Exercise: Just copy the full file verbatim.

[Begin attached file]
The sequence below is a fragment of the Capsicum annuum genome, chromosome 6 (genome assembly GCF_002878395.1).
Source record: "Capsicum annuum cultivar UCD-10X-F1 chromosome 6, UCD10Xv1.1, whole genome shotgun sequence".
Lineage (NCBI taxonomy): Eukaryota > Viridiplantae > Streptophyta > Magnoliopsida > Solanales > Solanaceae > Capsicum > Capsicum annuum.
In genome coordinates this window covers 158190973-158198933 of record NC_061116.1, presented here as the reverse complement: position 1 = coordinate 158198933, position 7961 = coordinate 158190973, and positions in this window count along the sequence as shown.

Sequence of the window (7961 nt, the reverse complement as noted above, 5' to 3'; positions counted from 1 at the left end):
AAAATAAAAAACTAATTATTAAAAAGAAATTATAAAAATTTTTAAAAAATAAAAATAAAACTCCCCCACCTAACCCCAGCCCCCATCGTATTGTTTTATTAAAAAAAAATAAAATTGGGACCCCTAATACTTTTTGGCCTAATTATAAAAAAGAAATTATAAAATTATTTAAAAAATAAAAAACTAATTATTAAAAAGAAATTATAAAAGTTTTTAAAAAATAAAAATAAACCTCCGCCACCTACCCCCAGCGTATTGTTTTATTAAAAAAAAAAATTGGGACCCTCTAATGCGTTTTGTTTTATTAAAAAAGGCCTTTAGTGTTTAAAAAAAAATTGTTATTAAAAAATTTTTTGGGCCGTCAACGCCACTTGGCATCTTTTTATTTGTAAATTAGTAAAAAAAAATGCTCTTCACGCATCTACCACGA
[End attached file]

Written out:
The sequence below is a fragment of the Capsicum annuum genome, chromosome 6 (genome assembly GCF_002878395.1).
Source record: "Capsicum annuum cultivar UCD-10X-F1 chromosome 6, UCD10Xv1.1, whole genome shotgun sequence".
Lineage (NCBI taxonomy): Eukaryota > Viridiplantae > Streptophyta > Magnoliopsida > Solanales > Solanaceae > Capsicum > Capsicum annuum.
In genome coordinates this window covers 158190973-158198933 of record NC_061116.1, presented here as the reverse complement: position 1 = coordinate 158198933, position 7961 = coordinate 158190973, and positions in this window count along the sequence as shown.

Sequence of the window (7961 nt, the reverse complement as noted above, 5' to 3'; positions counted from 1 at the left end):
AAAATAAAAAACTAATTATTAAAAAGAAATTATAAAAATTTTTAAAAAATAAAAATAAAACTCCCCCACCTAACCCCAGCCCCCATCGTATTGTTTTATTAAAAAAAAATAAAATTGGGACCCCTAATACTTTTTGGCCTAATTATAAAAAAGAAATTATAAAATTATTTAAAAAATAAAAAACTAATTATTAAAAAGAAATTATAAAAGTTTTTAAAAAATAAAAATAAACCTCCGCCACCTACCCCCAGCGTATTGTTTTATTAAAAAAAAAAATTGGGACCCTCTAATGCGTTTTGTTTTATTAAAAAAGGCCTTTAGTGTTTAAAAAAAAATTGTTATTAAAAAATTTTTTGGGCCGTCAACGCCACTTGGCATCTTTTTATTTGTAAATTAGTAAAAAAAAATGCTCTTCACGCATCTACCACGA